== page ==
Low-Tack Masking Tape

Masking tapes are color-coded for tackiness. May 11, 2006

Question
I am interested in a low-tack tape that is made specifically for a lacquer based product. We spray trim and cabinetry after installation and need to mask off areas for overspray. I have noticed that the typical blue tape tends to get lacquer soaked and loses its low-tack properties. When peeling the tape off of the wall, it has been pulling wall primer off with it. Is there some other product I should be using?

Forum Responses
(Finishing Forum)
From contributor S:
I feel your pain. There is a green tape made by Henkle much better than the common blue.



From contributor C:
There are numerous low tack tapes available. Look inside the roll and check the rating on the fine print. The blue tape is a medium tack. I particularly like the purple tape. It is low tack but still sticks. Some of the green tapes and some of the white ones (numerous are available, especially in white) are so low tack that I can't get them to stick, let alone hold up masking paper. You may need to use one of the very low tack tapes for your projects, but try to use the highest tack that you can consistently get away with. You'll have to try them to find what's right for you. Here's another trick. If you are using the blue tape but need just a bit less tack than normal, try sticking it to your blue jeans first, then pull it off and mask with it. This will slightly lower the tackiness of the tape. Be cautious about burnishing the tape down too firmly when you have a tender surface under itů application pressure has a significant effect on the sticking power of the tape.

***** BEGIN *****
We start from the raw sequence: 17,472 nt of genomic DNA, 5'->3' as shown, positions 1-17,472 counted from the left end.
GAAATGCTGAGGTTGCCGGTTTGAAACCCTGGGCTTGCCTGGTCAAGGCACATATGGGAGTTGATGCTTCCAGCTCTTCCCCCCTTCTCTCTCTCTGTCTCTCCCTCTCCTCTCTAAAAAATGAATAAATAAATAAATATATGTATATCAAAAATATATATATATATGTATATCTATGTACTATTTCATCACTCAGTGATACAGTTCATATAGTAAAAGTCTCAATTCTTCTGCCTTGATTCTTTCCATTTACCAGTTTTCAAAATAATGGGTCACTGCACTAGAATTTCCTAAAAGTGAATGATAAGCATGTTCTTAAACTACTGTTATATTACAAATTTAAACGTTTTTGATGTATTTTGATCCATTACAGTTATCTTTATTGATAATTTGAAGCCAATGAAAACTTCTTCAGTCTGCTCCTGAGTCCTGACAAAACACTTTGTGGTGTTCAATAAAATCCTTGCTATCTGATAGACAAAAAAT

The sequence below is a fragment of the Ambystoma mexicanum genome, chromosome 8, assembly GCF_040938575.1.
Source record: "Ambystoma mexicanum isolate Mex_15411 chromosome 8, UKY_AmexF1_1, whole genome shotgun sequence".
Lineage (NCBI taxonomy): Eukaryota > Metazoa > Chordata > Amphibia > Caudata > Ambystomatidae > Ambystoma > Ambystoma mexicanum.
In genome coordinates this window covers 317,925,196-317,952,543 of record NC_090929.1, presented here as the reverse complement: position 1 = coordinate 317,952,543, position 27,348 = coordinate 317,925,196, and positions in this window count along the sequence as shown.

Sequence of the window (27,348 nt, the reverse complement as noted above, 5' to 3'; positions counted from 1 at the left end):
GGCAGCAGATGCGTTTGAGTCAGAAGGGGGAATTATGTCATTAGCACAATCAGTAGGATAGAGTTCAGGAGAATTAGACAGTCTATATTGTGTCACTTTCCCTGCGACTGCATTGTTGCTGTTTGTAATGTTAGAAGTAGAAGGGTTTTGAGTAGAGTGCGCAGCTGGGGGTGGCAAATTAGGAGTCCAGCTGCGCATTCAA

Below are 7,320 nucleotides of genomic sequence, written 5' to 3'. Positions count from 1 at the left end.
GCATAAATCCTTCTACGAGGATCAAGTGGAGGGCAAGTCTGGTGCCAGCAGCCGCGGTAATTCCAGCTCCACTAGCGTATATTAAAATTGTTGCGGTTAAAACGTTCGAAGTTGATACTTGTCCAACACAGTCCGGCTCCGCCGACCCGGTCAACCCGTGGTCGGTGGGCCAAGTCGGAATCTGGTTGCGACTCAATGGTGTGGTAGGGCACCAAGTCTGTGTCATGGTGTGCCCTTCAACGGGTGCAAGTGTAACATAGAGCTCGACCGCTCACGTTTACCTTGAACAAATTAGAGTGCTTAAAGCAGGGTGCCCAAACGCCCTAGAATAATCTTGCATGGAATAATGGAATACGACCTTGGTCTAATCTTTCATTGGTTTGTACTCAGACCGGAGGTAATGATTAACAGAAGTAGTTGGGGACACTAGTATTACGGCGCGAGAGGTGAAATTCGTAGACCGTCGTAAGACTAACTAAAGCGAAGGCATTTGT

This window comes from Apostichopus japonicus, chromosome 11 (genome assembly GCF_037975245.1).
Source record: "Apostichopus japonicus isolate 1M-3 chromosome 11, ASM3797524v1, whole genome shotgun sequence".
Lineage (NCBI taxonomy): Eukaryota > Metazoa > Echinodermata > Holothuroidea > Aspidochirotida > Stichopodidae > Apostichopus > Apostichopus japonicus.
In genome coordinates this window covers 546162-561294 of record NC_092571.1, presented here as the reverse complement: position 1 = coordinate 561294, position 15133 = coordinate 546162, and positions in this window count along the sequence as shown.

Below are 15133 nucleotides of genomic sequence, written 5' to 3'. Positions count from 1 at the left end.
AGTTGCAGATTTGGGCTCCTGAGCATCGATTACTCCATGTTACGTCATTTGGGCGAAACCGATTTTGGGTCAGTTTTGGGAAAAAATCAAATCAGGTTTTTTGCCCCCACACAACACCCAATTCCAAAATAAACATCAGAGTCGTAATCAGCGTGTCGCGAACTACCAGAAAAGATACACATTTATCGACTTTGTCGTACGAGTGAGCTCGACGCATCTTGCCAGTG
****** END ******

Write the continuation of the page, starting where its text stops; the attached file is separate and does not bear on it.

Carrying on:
From contributor E:
There is a green tape made by Intertape Polymer Group from Sarasota, FL. I get it from an ICI paint store. It's also called Painters-Mate Green - it's about 1/3 the cost of 3m blue tape. It's good for 8 days before you get glue transfer. 3M also makes a lime green lacquer tape that is solvent resistant - good when you're staining.


From contributor D:
I stay away from most blue tapes along finished edges. We also use green (lacquer) tape. 3M makes a superior product. Their blue tape is also A-list. A word of caution - no tape is 100% in preventing bleed. Near sensitive surfaces, we follow all tape with aluminum tape to prevent solvent melt and to reduce the risk of pulling a finished surface.


From contributor V:
I have used blue, green and purple tape. All seem to be made by different companies. Definitions on packages stated that green was stickier than blue tape and that purple was for more delicate areas, i.e. not as sticky. I don't know about the bleed qualities, but the purple won't pull off the primer and the green I have used would be worse than the blue.